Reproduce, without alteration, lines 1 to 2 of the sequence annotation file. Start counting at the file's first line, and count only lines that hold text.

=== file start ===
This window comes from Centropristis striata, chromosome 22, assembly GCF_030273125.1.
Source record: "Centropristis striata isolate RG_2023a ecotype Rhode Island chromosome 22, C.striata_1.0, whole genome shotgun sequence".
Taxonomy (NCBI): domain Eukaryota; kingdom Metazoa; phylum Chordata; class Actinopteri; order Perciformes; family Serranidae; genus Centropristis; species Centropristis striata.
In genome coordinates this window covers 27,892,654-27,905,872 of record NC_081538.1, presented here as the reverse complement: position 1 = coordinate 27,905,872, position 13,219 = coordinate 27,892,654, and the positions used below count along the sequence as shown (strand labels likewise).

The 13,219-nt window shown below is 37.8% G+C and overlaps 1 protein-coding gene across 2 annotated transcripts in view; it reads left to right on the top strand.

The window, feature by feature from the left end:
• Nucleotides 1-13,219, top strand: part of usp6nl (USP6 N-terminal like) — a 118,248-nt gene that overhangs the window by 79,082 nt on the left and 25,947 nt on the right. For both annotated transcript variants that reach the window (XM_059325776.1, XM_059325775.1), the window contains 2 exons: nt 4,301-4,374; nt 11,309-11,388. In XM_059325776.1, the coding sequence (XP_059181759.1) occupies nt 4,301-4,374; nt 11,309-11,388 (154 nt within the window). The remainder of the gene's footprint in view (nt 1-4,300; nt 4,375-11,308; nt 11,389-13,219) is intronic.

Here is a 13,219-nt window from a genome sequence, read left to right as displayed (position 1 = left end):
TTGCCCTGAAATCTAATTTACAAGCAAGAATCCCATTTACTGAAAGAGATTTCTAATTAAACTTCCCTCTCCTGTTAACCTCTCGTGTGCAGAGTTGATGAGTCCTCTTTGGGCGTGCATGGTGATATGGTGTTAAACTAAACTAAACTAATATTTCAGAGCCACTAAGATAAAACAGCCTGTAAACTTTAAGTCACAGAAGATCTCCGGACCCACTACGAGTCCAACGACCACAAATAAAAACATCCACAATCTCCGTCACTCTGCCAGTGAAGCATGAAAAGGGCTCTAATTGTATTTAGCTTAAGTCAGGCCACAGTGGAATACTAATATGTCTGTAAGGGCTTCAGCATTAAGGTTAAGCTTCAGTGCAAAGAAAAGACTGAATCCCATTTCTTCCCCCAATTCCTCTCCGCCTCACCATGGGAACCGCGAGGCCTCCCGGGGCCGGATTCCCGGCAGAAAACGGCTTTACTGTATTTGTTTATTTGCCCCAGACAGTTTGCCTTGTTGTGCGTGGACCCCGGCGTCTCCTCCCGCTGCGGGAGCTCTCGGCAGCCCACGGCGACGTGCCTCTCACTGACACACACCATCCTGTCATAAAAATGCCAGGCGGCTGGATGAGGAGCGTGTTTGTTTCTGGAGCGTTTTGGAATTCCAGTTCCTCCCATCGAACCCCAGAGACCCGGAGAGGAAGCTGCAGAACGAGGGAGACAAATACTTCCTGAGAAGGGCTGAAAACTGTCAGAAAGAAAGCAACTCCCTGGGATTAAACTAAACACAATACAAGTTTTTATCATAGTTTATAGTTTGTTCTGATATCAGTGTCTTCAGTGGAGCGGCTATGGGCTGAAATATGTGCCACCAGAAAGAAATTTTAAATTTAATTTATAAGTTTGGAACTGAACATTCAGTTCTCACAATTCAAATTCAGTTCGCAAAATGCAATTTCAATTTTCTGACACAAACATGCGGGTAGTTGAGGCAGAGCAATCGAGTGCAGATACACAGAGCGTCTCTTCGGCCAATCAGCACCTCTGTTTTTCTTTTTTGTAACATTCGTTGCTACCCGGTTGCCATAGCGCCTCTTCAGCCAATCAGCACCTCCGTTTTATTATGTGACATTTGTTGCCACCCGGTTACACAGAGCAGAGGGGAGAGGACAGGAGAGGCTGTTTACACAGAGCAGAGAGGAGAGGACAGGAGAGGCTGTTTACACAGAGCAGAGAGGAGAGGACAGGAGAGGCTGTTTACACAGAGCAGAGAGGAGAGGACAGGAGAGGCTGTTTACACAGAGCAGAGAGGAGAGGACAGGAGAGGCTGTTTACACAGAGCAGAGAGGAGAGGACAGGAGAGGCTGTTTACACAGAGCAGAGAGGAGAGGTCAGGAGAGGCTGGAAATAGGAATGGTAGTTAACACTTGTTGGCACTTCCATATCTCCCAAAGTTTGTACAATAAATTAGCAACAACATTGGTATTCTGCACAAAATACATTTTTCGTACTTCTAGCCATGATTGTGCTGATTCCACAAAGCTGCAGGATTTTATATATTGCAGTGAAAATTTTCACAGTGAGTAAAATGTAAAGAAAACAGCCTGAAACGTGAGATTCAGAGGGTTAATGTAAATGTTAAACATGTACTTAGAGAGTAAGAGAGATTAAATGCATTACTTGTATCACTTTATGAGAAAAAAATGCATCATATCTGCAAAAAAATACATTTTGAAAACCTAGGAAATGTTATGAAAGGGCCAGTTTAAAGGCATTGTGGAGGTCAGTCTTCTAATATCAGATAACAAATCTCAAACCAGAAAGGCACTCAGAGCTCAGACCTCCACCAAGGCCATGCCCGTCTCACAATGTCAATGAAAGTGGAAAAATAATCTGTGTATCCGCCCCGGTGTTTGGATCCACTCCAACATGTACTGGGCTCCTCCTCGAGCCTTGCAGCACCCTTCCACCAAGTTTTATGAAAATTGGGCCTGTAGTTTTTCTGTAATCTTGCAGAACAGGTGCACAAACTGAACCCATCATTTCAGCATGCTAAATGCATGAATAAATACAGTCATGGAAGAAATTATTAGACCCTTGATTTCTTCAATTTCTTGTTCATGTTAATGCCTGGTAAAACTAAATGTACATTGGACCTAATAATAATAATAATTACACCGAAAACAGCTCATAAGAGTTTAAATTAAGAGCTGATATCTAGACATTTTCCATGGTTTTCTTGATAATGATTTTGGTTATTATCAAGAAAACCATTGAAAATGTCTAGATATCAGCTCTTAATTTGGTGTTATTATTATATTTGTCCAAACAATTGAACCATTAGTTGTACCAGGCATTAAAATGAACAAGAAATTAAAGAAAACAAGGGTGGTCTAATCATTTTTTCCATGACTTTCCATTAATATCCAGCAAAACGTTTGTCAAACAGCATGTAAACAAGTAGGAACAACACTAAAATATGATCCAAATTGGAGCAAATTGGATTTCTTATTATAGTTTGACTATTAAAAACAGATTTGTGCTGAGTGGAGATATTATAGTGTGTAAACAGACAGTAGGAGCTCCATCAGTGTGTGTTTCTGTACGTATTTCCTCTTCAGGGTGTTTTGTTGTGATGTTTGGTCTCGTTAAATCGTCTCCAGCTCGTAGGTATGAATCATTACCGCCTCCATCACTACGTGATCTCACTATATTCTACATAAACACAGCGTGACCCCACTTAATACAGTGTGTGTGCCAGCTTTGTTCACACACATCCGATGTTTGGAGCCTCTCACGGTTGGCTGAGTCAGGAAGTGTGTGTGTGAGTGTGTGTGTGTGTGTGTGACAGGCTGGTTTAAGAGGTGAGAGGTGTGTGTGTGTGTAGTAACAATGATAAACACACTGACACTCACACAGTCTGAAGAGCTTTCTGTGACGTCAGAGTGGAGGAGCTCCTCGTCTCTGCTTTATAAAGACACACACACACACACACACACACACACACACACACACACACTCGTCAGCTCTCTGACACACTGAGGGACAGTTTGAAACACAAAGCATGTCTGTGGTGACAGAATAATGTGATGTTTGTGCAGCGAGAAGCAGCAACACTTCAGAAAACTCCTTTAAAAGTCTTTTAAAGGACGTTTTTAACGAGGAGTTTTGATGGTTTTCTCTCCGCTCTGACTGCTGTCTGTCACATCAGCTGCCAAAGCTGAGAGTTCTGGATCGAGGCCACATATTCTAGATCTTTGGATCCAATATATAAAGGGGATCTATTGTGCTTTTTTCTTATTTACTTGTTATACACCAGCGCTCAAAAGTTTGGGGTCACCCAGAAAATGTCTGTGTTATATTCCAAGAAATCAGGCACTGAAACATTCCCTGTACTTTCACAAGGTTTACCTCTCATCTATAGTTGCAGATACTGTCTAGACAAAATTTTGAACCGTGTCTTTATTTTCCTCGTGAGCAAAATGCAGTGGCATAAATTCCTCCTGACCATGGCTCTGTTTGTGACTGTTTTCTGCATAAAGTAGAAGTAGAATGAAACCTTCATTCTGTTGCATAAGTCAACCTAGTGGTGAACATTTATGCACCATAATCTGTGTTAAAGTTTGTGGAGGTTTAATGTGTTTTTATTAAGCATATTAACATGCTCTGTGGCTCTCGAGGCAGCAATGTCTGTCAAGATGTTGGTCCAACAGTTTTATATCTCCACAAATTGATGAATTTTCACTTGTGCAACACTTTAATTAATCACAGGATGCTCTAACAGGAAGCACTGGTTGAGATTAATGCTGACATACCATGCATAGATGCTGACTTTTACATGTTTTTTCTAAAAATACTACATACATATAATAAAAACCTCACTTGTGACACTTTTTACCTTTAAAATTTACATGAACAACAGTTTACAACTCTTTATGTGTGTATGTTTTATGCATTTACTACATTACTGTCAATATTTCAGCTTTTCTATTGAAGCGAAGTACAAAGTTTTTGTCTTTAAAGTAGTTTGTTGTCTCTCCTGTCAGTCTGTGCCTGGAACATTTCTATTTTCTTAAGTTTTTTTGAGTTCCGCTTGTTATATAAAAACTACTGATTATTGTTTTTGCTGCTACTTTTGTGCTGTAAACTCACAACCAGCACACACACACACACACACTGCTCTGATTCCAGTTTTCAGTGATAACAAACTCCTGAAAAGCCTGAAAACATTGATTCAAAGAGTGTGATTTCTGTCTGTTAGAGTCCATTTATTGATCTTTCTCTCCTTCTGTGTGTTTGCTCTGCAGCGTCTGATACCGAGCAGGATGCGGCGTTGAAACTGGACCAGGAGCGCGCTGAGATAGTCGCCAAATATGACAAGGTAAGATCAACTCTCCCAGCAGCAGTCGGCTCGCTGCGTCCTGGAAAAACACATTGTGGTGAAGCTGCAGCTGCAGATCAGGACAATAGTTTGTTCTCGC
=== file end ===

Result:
This window comes from Centropristis striata, chromosome 22, assembly GCF_030273125.1.
Source record: "Centropristis striata isolate RG_2023a ecotype Rhode Island chromosome 22, C.striata_1.0, whole genome shotgun sequence".